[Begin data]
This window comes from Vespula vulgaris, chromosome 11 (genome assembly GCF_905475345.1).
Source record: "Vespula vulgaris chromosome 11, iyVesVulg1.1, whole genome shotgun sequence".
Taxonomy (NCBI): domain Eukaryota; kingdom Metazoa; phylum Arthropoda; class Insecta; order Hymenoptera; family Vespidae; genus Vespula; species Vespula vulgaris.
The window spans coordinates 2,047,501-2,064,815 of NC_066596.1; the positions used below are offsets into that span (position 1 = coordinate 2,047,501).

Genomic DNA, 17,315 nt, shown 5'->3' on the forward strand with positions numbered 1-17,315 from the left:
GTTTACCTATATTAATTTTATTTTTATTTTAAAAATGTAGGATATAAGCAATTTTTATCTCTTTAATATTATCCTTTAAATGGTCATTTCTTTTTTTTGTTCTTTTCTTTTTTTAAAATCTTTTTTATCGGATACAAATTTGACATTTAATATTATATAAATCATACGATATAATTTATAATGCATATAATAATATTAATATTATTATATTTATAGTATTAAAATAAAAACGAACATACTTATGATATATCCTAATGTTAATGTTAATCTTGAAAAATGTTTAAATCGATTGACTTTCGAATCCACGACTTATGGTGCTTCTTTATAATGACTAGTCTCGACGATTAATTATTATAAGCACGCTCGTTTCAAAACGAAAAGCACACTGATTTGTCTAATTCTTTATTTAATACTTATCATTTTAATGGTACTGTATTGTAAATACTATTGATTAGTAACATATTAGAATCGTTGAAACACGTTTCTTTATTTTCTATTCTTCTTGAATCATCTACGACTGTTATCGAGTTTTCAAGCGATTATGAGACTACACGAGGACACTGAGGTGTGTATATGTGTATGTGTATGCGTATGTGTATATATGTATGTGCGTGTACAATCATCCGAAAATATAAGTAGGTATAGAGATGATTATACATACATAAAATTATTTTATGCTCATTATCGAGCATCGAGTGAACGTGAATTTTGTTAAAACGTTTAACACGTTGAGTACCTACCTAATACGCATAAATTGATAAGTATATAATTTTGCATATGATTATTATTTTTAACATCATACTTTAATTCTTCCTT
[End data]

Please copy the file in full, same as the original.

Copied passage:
This window comes from Vespula vulgaris, chromosome 11 (genome assembly GCF_905475345.1).
Source record: "Vespula vulgaris chromosome 11, iyVesVulg1.1, whole genome shotgun sequence".
Taxonomy (NCBI): domain Eukaryota; kingdom Metazoa; phylum Arthropoda; class Insecta; order Hymenoptera; family Vespidae; genus Vespula; species Vespula vulgaris.
The window spans coordinates 2,047,501-2,064,815 of NC_066596.1; the positions used below are offsets into that span (position 1 = coordinate 2,047,501).

Genomic DNA, 17,315 nt, shown 5'->3' on the forward strand with positions numbered 1-17,315 from the left:
GTTTACCTATATTAATTTTATTTTTATTTTAAAAATGTAGGATATAAGCAATTTTTATCTCTTTAATATTATCCTTTAAATGGTCATTTCTTTTTTTTGTTCTTTTCTTTTTTTAAAATCTTTTTTATCGGATACAAATTTGACATTTAATATTATATAAATCATACGATATAATTTATAATGCATATAATAATATTAATATTATTATATTTATAGTATTAAAATAAAAACGAACATACTTATGATATATCCTAATGTTAATGTTAATCTTGAAAAATGTTTAAATCGATTGACTTTCGAATCCACGACTTATGGTGCTTCTTTATAATGACTAGTCTCGACGATTAATTATTATAAGCACGCTCGTTTCAAAACGAAAAGCACACTGATTTGTCTAATTCTTTATTTAATACTTATCATTTTAATGGTACTGTATTGTAAATACTATTGATTAGTAACATATTAGAATCGTTGAAACACGTTTCTTTATTTTCTATTCTTCTTGAATCATCTACGACTGTTATCGAGTTTTCAAGCGATTATGAGACTACACGAGGACACTGAGGTGTGTATATGTGTATGTGTATGCGTATGTGTATATATGTATGTGCGTGTACAATCATCCGAAAATATAAGTAGGTATAGAGATGATTATACATACATAAAATTATTTTATGCTCATTATCGAGCATCGAGTGAACGTGAATTTTGTTAAAACGTTTAACACGTTGAGTACCTACCTAATACGCATAAATTGATAAGTATATAATTTTGCATATGATTATTATTTTTAACATCATACTTTAATTCTTCCTT